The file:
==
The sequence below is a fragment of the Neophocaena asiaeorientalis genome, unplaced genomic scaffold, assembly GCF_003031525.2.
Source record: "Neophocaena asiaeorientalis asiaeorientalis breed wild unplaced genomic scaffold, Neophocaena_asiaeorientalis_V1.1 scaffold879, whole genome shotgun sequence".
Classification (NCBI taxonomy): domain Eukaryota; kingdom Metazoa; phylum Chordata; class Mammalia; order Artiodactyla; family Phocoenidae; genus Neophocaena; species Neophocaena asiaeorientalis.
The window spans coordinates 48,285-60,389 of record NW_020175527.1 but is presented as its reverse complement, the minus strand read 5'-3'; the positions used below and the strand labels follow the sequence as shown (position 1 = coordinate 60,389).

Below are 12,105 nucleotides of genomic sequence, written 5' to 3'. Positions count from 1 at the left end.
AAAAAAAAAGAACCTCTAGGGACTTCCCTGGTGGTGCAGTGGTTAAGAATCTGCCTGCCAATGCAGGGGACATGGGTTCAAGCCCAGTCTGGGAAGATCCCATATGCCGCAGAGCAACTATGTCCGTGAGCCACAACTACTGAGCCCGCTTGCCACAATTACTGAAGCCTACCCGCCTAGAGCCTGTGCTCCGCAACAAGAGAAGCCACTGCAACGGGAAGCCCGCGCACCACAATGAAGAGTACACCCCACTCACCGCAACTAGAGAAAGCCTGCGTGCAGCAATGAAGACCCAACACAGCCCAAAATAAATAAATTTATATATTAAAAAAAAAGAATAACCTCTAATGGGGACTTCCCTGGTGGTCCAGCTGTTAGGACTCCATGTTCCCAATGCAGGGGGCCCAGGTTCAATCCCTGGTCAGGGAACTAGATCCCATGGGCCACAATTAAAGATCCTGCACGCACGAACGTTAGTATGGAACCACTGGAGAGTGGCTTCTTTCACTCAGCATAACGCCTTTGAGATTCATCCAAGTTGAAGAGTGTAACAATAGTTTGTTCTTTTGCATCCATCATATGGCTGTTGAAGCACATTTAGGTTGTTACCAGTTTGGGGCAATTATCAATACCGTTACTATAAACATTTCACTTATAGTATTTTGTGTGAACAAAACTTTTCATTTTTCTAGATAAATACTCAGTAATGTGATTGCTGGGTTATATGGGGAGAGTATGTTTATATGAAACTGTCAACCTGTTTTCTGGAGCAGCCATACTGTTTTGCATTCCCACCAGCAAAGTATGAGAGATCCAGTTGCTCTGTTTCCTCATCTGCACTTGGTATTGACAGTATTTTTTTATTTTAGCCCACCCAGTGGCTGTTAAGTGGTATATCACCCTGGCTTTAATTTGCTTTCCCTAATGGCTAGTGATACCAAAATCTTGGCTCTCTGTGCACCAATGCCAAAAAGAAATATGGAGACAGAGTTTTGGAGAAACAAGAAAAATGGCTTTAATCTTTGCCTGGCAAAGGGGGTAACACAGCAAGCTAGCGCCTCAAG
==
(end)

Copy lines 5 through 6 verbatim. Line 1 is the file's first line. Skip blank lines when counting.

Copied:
Below are 12,105 nucleotides of genomic sequence, written 5' to 3'. Positions count from 1 at the left end.
AAAAAAAAAGAACCTCTAGGGACTTCCCTGGTGGTGCAGTGGTTAAGAATCTGCCTGCCAATGCAGGGGACATGGGTTCAAGCCCAGTCTGGGAAGATCCCATATGCCGCAGAGCAACTATGTCCGTGAGCCACAACTACTGAGCCCGCTTGCCACAATTACTGAAGCCTACCCGCCTAGAGCCTGTGCTCCGCAACAAGAGAAGCCACTGCAACGGGAAGCCCGCGCACCACAATGAAGAGTACACCCCACTCACCGCAACTAGAGAAAGCCTGCGTGCAGCAATGAAGACCCAACACAGCCCAAAATAAATAAATTTATATATTAAAAAAAAAGAATAACCTCTAATGGGGACTTCCCTGGTGGTCCAGCTGTTAGGACTCCATGTTCCCAATGCAGGGGGCCCAGGTTCAATCCCTGGTCAGGGAACTAGATCCCATGGGCCACAATTAAAGATCCTGCACGCACGAACGTTAGTATGGAACCACTGGAGAGTGGCTTCTTTCACTCAGCATAACGCCTTTGAGATTCATCCAAGTTGAAGAGTGTAACAATAGTTTGTTCTTTTGCATCCATCATATGGCTGTTGAAGCACATTTAGGTTGTTACCAGTTTGGGGCAATTATCAATACCGTTACTATAAACATTTCACTTATAGTATTTTGTGTGAACAAAACTTTTCATTTTTCTAGATAAATACTCAGTAATGTGATTGCTGGGTTATATGGGGAGAGTATGTTTATATGAAACTGTCAACCTGTTTTCTGGAGCAGCCATACTGTTTTGCATTCCCACCAGCAAAGTATGAGAGATCCAGTTGCTCTGTTTCCTCATCTGCACTTGGTATTGACAGTATTTTTTTATTTTAGCCCACCCAGTGGCTGTTAAGTGGTATATCACCCTGGCTTTAATTTGCTTTCCCTAATGGCTAGTGATACCAAAATCTTGGCTCTCTGTGCACCAATGCCAAAAAGAAATATGGAGACAGAGTTTTGGAGAAACAAGAAAAATGGCTTTAATCTTTGCCTGGCAAAGGGGGTAACACAGCAAGCTAGCGCCTCAAG